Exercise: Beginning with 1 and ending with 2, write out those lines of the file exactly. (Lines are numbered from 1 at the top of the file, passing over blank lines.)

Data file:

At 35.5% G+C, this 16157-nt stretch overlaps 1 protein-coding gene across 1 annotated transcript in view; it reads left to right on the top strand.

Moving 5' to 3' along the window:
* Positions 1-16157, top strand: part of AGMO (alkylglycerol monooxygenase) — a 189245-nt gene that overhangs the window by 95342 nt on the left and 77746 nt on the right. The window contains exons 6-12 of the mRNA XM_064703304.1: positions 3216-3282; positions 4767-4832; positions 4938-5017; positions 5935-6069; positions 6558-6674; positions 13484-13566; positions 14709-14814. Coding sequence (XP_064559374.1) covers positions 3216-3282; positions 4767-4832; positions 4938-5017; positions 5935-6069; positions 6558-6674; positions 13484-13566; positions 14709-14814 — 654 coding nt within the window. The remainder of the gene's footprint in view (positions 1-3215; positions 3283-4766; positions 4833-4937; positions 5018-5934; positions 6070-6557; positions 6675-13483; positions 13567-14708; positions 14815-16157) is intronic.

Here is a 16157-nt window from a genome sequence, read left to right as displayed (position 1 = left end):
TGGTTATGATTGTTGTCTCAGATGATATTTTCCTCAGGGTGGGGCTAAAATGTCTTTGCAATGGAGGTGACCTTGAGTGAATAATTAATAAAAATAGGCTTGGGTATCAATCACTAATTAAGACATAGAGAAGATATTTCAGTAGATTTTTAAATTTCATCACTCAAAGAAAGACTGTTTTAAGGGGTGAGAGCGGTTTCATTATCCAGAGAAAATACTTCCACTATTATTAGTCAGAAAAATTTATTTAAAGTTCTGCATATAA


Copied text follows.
At 35.5% G+C, this 16157-nt stretch overlaps 1 protein-coding gene across 1 annotated transcript in view; it reads left to right on the top strand.

Moving 5' to 3' along the window: